Alarm as chancellor steals slogan from Nye Bevan
It’s worth remembering that however conservative a government appears, it could always be more so.
Furrowed brows at the Daily Mail betray a distinct dread that has been brewing since David Cameron began his (very successful) ‘detoxification’ of the Tory brand.
In covering chancellor and heir-apparent George Osborne’s speech to the Conservative party conference, the newspaper could hardly be more abject.
But its editorial gives voice to the Mail’s secret worry about Osborne’s bid for the centre ground of British politics.
After raising concerns about fresh scalp Lord Adonis’s National Infrastructure Commission, (‘another quango, under a former Labour peer’), the Mail sulks:
“What exactly did the chancellor mean when he said Tories should ‘extend the hand’ to those who voted Labour in May, and ‘understand their reservations’?
Of course, there’s nothing wrong with showing magnanimity in victory (though was it necessary to borrow the theme of his speech – ‘we are the builders’ – from Labour firebrand Nye Bevan?).
But if he means his party should shift to the Left to occupy the ground vacated by Jeremy Corbyn, this will be a gross betrayal of Tory voters.“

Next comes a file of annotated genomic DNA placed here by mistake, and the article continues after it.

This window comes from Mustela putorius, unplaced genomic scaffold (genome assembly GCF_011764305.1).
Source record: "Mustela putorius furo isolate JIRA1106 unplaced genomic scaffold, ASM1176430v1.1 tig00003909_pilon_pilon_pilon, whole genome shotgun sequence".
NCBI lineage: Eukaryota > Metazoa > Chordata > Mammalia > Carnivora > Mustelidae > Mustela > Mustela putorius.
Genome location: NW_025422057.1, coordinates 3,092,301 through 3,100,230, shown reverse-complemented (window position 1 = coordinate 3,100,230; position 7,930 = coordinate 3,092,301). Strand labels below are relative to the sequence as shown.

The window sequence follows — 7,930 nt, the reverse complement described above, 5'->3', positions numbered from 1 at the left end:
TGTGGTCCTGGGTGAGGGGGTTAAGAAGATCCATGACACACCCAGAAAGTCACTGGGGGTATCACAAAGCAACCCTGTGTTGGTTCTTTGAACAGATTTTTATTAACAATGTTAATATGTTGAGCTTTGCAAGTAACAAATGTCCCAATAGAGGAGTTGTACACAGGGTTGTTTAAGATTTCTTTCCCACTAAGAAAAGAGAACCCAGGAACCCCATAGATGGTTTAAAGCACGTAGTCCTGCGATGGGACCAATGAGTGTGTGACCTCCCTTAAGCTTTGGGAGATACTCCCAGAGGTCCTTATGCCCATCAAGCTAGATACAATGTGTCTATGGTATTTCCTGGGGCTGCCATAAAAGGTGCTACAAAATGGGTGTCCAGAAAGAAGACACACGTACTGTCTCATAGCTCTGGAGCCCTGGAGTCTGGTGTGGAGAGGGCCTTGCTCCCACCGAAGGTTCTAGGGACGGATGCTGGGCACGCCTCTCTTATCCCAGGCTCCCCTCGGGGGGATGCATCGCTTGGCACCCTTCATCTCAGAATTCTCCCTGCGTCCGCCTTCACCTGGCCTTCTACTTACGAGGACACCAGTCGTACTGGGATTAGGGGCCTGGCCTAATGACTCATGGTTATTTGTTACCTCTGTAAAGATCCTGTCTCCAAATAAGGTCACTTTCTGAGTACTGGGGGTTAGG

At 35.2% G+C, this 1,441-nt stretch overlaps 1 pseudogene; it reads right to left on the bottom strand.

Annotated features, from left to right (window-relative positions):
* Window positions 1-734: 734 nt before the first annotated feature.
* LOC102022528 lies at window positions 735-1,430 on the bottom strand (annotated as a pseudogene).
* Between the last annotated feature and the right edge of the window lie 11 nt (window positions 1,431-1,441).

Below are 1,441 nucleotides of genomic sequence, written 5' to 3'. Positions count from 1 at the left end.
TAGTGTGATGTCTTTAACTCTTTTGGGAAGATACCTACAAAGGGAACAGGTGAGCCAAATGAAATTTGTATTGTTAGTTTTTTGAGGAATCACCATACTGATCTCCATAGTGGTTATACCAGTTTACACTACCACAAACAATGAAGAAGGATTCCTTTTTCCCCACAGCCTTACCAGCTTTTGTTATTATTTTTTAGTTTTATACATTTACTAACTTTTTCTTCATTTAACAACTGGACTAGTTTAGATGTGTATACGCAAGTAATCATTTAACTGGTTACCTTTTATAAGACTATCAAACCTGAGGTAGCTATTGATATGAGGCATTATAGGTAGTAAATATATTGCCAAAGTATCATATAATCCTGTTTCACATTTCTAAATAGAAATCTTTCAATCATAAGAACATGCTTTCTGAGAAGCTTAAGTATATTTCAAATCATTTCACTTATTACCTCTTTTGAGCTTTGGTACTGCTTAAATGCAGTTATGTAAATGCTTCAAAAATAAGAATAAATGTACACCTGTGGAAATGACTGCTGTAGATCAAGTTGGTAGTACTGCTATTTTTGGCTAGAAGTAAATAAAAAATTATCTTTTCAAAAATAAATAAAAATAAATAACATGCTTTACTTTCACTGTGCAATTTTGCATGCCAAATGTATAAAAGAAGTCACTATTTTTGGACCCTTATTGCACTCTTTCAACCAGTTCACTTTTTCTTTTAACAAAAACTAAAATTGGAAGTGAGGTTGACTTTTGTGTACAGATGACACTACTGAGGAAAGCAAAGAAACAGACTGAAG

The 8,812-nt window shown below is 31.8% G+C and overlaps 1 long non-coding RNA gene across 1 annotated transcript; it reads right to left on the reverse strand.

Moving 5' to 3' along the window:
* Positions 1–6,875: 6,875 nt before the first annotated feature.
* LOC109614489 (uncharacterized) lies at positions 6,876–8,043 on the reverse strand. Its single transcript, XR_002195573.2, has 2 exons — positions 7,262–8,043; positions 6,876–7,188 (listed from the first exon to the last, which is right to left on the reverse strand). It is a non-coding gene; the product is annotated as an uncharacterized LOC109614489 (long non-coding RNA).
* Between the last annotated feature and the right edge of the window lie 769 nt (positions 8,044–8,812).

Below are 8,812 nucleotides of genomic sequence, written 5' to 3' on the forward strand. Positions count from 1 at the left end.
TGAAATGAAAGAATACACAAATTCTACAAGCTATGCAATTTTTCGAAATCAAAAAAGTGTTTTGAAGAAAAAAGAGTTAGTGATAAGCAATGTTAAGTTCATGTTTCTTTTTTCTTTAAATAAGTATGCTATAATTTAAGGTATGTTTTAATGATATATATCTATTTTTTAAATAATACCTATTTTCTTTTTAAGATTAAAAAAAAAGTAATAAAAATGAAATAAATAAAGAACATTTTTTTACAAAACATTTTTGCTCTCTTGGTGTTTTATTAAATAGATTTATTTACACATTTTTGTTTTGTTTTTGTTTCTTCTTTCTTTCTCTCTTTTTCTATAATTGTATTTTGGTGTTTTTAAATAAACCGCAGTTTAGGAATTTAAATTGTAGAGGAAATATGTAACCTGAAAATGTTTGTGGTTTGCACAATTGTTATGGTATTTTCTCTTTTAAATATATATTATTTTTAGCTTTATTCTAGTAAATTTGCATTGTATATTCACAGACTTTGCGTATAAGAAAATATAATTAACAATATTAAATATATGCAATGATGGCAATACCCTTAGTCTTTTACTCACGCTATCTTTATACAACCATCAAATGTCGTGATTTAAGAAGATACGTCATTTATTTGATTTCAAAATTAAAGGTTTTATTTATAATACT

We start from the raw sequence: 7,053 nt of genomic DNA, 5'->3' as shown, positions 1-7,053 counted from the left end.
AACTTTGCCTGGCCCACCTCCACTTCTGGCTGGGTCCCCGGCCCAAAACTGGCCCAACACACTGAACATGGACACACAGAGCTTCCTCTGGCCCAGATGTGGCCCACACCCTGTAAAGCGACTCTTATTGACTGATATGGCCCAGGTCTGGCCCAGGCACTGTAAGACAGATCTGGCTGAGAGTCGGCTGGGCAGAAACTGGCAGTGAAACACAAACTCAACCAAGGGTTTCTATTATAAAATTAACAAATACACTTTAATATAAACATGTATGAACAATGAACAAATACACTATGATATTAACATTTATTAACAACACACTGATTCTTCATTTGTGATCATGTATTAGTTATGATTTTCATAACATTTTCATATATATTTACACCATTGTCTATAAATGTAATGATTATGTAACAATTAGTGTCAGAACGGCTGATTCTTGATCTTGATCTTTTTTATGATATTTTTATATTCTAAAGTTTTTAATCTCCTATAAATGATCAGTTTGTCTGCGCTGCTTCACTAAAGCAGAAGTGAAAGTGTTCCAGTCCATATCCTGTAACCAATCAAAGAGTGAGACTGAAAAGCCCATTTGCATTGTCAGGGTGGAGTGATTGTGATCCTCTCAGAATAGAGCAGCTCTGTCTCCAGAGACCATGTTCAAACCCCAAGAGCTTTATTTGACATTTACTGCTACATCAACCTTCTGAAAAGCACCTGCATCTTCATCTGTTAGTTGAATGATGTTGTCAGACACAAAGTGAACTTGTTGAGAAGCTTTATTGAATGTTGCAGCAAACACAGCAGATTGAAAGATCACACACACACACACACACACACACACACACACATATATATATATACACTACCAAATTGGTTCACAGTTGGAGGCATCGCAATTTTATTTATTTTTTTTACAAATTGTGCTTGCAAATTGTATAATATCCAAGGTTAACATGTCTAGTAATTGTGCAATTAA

Would this be the same George Osborne who is about to strip the poorest of £1,000 a year with cuts to tax credits? Who is cutting tens of billions from public spending in a naked attempt to shrink the size of the state?
Who is, in short, presiding over the most right-wing government for around 20 years?
Yet, so worried is the Mail about Osborne’s ‘shift to the Left’ that it sniffs the ghost of Nye Bevan lurking behind the conference podium!
This is a level of paranoia not worthy of a paper on the winning side of a general election.
But was it on the winning side? Or is today’s editorial a reminder of how Rightwards things can shift with good PR men at the helm, that a government such as this can be painted as too liberal?
The looming cuts to tax credits have put some light between the Mail and the Sun over the direction of this government. The Sun on Sunday launched a campaign calling for the ‘striving’ poor to be ‘protected’ from Osborne’s tax credit and welfare cuts.
Meanwhile, the Mail writes Osborne ‘should ignore self-serving stirrers such as Boris Johnson and David Davis, who call for a softer line on tax credits’.
The Sun is probably engaged in little more than a public relations exercise for the government, offering them a means to win points by watering down an especially harsh policy.
But it also suggests more support from Murdoch for a ‘modernising’ centre-right politics as compared with the old-style Tory growl in the Mail.
This is not a new development, but it is one to watch if you care to decipher the behaviour of the press.
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Adam Barnett is a staff writer at Left Foot Forward. Follow MediaWatch on Twitter
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